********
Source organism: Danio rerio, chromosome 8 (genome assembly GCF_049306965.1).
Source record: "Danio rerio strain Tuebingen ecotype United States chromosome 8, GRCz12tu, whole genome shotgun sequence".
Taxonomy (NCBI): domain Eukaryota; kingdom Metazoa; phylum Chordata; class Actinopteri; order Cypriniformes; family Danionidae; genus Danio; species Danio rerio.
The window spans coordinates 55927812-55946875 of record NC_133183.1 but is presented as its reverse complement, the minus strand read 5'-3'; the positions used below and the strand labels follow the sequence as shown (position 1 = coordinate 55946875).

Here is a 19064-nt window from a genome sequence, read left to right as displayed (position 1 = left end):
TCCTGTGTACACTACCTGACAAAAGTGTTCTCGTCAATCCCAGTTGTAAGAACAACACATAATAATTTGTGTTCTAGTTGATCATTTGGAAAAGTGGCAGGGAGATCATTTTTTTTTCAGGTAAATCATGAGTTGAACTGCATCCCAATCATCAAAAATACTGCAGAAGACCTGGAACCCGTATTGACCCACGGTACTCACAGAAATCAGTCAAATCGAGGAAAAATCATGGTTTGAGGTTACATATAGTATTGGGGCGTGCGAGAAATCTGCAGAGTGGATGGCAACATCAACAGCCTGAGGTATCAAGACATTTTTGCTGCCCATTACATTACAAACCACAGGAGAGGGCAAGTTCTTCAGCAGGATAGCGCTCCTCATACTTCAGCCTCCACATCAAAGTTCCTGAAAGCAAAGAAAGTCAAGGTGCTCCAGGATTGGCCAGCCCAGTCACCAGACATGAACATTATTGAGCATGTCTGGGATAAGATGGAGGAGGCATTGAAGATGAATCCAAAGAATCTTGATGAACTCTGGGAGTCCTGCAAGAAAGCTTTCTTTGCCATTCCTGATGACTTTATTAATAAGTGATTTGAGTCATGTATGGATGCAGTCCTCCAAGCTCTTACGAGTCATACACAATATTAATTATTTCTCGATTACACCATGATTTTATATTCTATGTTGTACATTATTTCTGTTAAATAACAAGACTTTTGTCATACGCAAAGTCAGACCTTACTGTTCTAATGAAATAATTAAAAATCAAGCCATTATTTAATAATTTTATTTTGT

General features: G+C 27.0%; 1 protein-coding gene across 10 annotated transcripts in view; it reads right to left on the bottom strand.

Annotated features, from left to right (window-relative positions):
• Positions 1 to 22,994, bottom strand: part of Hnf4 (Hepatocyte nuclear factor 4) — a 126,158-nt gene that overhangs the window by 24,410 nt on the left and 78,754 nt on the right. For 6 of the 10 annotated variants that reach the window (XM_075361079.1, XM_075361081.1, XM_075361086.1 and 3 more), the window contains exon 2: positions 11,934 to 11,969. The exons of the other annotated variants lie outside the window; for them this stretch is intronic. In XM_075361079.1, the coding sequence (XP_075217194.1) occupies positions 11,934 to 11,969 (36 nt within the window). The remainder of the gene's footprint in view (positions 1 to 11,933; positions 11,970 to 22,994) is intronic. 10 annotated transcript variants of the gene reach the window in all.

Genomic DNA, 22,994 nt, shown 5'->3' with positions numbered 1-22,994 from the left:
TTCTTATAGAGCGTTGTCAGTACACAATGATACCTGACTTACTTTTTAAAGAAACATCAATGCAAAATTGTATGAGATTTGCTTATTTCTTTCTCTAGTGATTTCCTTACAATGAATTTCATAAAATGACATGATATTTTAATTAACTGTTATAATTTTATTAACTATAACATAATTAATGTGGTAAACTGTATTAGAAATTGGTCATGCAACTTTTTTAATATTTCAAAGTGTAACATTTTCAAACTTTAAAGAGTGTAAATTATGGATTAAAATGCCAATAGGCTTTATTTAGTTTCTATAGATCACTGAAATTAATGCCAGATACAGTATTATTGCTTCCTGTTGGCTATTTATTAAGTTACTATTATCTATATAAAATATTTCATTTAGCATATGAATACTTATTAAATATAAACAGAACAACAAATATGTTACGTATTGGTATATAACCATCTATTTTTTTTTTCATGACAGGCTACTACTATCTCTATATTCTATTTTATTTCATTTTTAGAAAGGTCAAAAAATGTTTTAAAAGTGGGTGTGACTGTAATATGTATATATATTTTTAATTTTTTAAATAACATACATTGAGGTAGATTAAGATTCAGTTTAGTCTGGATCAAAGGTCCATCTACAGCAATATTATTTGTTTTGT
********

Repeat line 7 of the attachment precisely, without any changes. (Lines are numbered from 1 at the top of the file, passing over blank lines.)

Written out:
General features: G+C 27.0%; 1 protein-coding gene across 10 annotated transcripts in view; it reads right to left on the bottom strand.